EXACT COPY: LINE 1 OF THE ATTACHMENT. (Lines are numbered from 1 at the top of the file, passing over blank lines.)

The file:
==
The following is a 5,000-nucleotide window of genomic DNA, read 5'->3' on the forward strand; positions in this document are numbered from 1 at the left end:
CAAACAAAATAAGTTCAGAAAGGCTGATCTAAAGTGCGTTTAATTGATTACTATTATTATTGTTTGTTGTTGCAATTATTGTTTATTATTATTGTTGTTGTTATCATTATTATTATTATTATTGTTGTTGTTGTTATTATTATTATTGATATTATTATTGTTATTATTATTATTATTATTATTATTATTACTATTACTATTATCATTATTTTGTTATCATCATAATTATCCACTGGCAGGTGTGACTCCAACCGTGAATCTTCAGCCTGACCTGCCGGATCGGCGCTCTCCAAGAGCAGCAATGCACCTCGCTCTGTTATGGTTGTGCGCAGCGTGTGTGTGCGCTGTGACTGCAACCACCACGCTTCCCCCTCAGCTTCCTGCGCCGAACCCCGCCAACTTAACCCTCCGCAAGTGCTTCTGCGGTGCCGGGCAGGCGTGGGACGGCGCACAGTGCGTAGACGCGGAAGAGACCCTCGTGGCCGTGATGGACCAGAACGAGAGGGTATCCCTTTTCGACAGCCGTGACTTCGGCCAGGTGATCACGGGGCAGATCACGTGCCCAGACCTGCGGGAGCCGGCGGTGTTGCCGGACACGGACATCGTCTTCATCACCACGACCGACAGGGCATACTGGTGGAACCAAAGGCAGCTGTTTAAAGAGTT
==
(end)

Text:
The following is a 5,000-nucleotide window of genomic DNA, read 5'->3' on the forward strand; positions in this document are numbered from 1 at the left end: